I think that because of the shenanigans that took place mid 2004, the team lost a bit of momentum and morale. I think that this has hurt the development of the 2005 car, and that is one reason why they did not do well last year. The race ban that happened after Imola also plagued them a little. Jenson and Takuma had their points taken away from them at Imola, and Jenson only just managed to claw them back before the season finale.

The reason why I have discussed the Button-gate saga is make a comparison between this and the Hakkinen incident. There are many highs in Formula One. Some of them are instantaneous (like victories), and some come from pain and grief. There are also many lows. Some of these are also instantaneous, like the 2005 US Grand Prix, and others are dragged out like the Button-gate issue, or the sad loss of Ayrten Senna in 1994. The resulting court case has only recently been closed, clearing those involved – thankfully.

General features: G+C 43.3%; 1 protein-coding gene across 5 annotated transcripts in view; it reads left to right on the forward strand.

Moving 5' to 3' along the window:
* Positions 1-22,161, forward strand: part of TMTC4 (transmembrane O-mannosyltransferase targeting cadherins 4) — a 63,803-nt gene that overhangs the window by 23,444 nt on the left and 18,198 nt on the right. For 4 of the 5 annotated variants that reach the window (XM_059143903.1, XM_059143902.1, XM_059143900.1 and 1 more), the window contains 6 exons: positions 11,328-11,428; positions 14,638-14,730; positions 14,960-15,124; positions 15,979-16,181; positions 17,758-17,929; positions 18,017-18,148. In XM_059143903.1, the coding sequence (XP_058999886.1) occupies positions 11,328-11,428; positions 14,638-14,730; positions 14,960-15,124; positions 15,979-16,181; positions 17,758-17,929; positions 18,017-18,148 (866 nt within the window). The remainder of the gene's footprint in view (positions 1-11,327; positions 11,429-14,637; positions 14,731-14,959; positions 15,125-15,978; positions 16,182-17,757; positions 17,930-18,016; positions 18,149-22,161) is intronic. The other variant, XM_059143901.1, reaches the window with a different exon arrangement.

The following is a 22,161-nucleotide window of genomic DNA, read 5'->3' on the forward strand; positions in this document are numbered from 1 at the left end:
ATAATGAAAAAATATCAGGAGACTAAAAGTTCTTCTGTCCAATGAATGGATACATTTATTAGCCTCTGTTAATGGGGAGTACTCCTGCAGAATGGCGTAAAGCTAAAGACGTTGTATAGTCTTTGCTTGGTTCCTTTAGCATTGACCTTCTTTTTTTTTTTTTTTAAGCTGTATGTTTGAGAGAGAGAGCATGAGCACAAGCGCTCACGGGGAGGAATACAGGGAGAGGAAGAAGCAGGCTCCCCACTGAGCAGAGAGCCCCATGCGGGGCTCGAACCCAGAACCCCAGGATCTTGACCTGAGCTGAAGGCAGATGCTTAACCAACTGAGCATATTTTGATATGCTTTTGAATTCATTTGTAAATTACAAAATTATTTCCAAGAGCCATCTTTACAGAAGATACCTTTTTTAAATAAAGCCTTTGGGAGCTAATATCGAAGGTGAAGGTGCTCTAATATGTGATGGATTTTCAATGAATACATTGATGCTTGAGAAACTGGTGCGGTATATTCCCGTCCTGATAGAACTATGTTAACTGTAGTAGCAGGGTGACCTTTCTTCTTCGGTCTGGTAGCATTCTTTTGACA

So back to my question: What do I really think of Formula One?

A very passionate sport employing incredibly passionate people. A sport with immense heritage and prestige, that invites relentless pursuit of that elusive tenth-of-a-second, in order to gain a minute advantage over a rival. I often hear that horse racing is the sport of Kings. If that is the case, than motorsport is the sport of Heroes.

I think that the thrill of driving vehicles around a track at ridiculously insane speeds will never cease. People will always want to participate and/or watch a death-defying act or sport.